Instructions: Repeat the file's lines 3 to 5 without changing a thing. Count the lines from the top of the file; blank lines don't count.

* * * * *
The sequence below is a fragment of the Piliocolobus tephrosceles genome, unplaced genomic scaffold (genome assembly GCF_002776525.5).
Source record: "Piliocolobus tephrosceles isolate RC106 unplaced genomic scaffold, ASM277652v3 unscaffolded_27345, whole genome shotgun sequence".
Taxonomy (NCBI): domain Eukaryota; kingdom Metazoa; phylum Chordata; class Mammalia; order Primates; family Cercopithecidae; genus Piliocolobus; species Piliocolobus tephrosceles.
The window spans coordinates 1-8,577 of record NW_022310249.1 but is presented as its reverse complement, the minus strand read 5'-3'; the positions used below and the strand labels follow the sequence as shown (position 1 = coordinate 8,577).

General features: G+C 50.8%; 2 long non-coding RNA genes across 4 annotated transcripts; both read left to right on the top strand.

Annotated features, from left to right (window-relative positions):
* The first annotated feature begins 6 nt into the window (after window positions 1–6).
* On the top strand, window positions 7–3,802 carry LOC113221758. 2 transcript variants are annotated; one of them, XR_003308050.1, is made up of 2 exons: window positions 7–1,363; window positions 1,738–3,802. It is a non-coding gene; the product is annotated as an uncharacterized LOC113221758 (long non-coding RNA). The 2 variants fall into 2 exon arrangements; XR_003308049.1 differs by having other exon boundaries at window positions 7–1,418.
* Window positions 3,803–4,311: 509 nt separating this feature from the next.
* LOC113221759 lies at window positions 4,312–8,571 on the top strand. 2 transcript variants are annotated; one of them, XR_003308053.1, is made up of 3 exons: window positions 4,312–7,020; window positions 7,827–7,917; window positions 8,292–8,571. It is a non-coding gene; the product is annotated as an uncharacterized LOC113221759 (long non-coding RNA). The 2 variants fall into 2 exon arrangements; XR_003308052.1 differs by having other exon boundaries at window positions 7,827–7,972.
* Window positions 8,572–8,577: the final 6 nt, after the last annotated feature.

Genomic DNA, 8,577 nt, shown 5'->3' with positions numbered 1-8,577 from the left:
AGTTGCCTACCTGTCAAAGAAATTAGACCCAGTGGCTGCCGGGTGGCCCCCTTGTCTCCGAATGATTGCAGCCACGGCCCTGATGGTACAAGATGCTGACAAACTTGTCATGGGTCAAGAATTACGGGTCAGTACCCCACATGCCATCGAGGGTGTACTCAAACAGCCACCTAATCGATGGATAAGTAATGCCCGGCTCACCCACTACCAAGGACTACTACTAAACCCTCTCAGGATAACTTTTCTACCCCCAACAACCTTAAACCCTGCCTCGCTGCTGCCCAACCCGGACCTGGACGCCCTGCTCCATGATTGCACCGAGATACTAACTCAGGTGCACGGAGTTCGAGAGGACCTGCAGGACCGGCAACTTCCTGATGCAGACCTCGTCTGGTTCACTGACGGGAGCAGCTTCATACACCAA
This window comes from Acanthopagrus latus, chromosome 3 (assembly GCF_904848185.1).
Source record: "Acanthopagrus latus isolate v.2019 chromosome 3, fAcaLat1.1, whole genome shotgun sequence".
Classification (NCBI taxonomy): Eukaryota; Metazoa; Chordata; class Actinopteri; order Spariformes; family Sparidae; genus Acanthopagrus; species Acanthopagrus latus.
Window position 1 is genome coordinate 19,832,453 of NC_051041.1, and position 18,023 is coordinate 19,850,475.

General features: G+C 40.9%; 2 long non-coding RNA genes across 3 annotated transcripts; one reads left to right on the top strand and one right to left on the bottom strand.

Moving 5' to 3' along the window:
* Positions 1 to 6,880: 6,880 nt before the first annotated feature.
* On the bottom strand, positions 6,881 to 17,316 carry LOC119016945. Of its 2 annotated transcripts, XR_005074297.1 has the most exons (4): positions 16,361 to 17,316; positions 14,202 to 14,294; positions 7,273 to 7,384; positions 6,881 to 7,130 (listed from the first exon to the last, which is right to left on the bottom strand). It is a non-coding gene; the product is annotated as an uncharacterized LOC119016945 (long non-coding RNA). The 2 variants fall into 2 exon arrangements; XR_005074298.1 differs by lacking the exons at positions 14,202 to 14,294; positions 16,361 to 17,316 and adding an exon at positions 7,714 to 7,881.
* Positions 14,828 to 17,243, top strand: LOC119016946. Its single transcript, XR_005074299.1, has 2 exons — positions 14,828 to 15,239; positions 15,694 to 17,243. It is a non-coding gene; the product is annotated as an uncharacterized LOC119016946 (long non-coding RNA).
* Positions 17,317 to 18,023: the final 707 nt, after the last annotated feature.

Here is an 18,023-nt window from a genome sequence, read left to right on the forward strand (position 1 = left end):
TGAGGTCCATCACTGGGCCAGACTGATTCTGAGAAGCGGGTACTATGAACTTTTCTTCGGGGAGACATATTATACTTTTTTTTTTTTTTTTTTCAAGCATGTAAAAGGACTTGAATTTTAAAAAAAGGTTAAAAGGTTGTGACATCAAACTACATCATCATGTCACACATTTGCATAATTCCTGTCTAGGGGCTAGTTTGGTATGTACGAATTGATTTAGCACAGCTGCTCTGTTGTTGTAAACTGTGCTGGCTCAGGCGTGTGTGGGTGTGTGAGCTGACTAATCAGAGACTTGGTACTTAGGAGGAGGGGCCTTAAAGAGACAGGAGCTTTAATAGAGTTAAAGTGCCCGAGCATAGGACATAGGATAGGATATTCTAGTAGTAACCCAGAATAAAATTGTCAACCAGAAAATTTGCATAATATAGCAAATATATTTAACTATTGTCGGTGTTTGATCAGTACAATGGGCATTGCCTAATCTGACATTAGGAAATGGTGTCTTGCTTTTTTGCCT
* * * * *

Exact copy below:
Taxonomy (NCBI): domain Eukaryota; kingdom Metazoa; phylum Chordata; class Mammalia; order Primates; family Cercopithecidae; genus Piliocolobus; species Piliocolobus tephrosceles.
The window spans coordinates 1-8,577 of record NW_022310249.1 but is presented as its reverse complement, the minus strand read 5'-3'; the positions used below and the strand labels follow the sequence as shown (position 1 = coordinate 8,577).

General features: G+C 50.8%; 2 long non-coding RNA genes across 4 annotated transcripts; both read left to right on the top strand.